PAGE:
D. Cran Oliver during his time as Athens police chief.
Undoubtedly one of the most unusually named men ever to serve in the Georgia legislature, Dionysius Crandell "D. Cran" Oliver represented Banks County for one term and following his removal to the city of Athens served as its police chief for several years. While there is a dearth of resources mentioning him, an obituary for Oliver (published in the December 8, 1899 edition of the Athens Weekly Banner) helped significantly in terms of information! Sharing an odd first name not only with the Greek god of winemaking but also several other figures from ancient history, Dionysius Crandell Oliver was born in Georgia on November 14, 1834, the son of the Rev. Jackson and Mary Maxwell Oliver.
No information could be located on Oliver's early life or education, excepting notice of his marriage in Madison County on October 9, 1853 to Emily J. Sanders (1832-1912), to whom he was wed for over forty years. The couple would have several children, including Dionysius Jackson (born 1860), Sanders B. (1861-1937), George Pierce (1868-1875), Adessa Ann, Thomas Britton, and Roberta Estelle.
A year following the start of the Civil War, D. Cran Oliver enlisted in May 1862 as a private in Co. A., 24th Regiment Georgia Volunteer Infantry, with which he would serve through the duration of the hostilities. In August 1862 he was promoted to Quartermaster Sergeant and is recorded (under the name Dionicious Cran Oliver) as having surrendered at Appomattox, Virginia on April 9, 1865.
At the conclusion of his service, Oliver returned to his home state, where for years afterward was engaged as a Methodist minister, both in Banks County and Athens, Clarke County and in 1877 served as chairman of the first annual Banks County Sunday School Celebration. A lifelong temperance advocate, Oliver is remarked in his Athens Weekly Banner obituary as "having never known the taste of alcoholic stimulants or tobacco. Such a record few men in this world can boast", and was a member of the Independent Order of Good Templars, then a leading prohibition organization.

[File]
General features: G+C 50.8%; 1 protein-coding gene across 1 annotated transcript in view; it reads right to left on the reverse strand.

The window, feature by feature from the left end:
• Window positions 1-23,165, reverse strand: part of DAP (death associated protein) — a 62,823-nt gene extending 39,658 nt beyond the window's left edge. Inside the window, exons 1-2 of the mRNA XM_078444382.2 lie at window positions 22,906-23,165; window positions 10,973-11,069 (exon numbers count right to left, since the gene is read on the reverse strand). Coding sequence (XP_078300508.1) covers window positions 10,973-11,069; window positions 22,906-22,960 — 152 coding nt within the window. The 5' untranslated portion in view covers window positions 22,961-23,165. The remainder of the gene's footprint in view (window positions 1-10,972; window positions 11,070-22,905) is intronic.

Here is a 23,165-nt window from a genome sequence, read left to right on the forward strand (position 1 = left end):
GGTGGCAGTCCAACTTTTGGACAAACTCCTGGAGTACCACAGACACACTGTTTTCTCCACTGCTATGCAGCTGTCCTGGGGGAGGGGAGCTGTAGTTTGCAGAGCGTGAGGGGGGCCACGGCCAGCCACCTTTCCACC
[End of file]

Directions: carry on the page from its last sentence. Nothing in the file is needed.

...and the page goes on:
D. Cran Oliver made his first foray into Georgia political life in late 1877, being elected as Banks County's representative to the Georgia General Assembly. Taking his seat at the start of the 1878-79 session, he would be named to a "committee to investigate the expenditures in the Geological department." Oliver's prohibition leanings also impacted his one term in the legislature, and in 1879 he introduced a bill to
"Provide for the prohibition of the sale of spiritouous, malt or vinous liquors in the different counties of this state, and to provide for the punishment therefor, and for other purposes."Following his legislative term, D. Cran Oliver removed to Athens, Clarke County, Georgia, where he would reside for the remainder of his life. In 1883 he entered into the race for Athens police chief and was elected, serving in that post until 1891, and again from 1894-95. Oliver's time in office saw him attend the 1895 national gathering of police chiefs in Washington, D.C., and after leaving that post in December of that year began a trek through Arkansas and the Indian Territory, where he would "preach the gospel."
From the Atlanta Constitution, December 30, 1895.
After his return to Georgia Oliver returned to an active role in the civic life of Athens, being a member of the local Masonic and Odd Fellows lodges, and in January 1898 was named as Commander of the Cobb-Deloney Camp of United Confederate Veterans. In early December 1899, he visited Macon, Georgia as a receiver in bankruptcy to take stock of a bankrupt business in that city. On December 4, while still on business in Macon, Oliver died unexpectedly at age 65, the cause of death being attributed to heart disease, according to the Athens Weekly Banner. Oliver's remains were later returned to Banks County for burial at the New Salem Cemetery. He was survived by his wife Emily, who died aged 79 in 1912 and was subsequently buried in Barrows County, Georgia.
As an addendum, one should note that in addition to the spelling given here, Oliver's name is most often listed as "D. Cran" and his middle name spelled as both "Crandell" and "Crandall".
From the Athens Weekly Banner, December 8, 1899.